This is a part of the Burning Questions blog series. At the end of each post, you will find resource links and a link to a one-page PDF with the information in the blog — including resources.
Well, the short (and somewhat unsatisfying) answer to this question is you don’t.
One thing I do know is that every. single. second. counts when you are doing reading and writing workshop in a 45-60 minute period. To maximize those minutes, my first suggestion would be to spend time at the beginning of the year setting up rituals and routines.
Teaching students how to check out books from the classroom library, how to come to the meeting space, how to work in reading/writing partnerships, how to get help from other places than the teacher, how to work during work time, how to come to a small group conference, and so on is going to save you massive amounts of time across the school year. This also builds a sense of autonomy and independence in students.
Another suggestion is to monitor how much time we spend on transitions and each component. of workshop. How long does it take students to get in class and get started? How long does it take to start instruction after a transition? How long is the teaching time (mini-lesson)? How much time is spent transitioning at the end of class?
When I started with the workshop model, one of the first things I realized was that I talked too much. Like way too much. I had a student time me every day, every period until I got good at keeping my lessons short and honoring student work time. You might be surprised when you truly analyze where time is going in your class and find that you actually do have places where you can gain more time.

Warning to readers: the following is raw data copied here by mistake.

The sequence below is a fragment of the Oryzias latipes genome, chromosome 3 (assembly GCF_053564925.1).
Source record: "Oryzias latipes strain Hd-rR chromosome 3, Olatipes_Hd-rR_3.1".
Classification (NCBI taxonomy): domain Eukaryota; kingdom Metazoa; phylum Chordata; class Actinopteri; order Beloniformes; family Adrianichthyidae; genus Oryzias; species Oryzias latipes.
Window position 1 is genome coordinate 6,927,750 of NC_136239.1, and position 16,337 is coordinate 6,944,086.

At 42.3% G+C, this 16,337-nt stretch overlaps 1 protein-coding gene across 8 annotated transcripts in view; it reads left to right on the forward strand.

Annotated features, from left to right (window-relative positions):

Start each class period with a sense of urgency – that this lesson, this work, this writing, this text matters—will make a difference.
Looking across the school year, the fact is we only have 180 days with students. Well, that’s 180 days minus fire drills, field trips, state testing, library days, severe weather drills, and well, we can all continue this list.
One piece of advice I received from Mary Ehrenworth (my hero) was to pick an end date for each unit and stick with it. It was so freeing! Once I could decide this is where the unit is going to end, then I could set about the work of prioritizing lessons in that unit.
It didn’t matter what happened during that unit, I knew I only had X (even if X changed) number of days to teach the students what they needed to know most to grow the most in the standards we were studying. It kept me from stealing time from other important work by pushing the end date back and back.
And it helped me—and the kids too—keep that sense of urgency, because we knew the task at hand and the days available.
So once you have maximized every possible second in every single day across the year, then you prioritize within the unit what is it that your kids need the most right now so they can become better readers, writers, and thinkers. You teach, work, confer with purpose and urgency as much and as best as you can within the time you have for that unit.
It’s not easy work. It requires constant assessment of ourselves and our students. It’s keeping the end in mind. It’s staying purposeful, urgent, and mindful in our work every day. But it’s worth it — for our students.
Samantha Bennett’s That Workshop Book
Lucy Calkins’ A Guide to the Writing Workshop
Lucy Calkins’ A Guide to the Reading Workshop
Amy Rasmussen’s My Classes are Only 45 Minutes — How Do I Do Workshop?
Pernille Ripp’s How I Teach English in a 45 Minute Timeframe
Lanny Ball’s Fitting It All in: Solving Predictable Problems
Beth Moore’s Creative Scheduling in Middle School
Lucy Calkins on Mini-Lessons
Lucy Calkins on Making the Most of Your Time
Ruth Ayers on Writing Workshop Beginning Procedures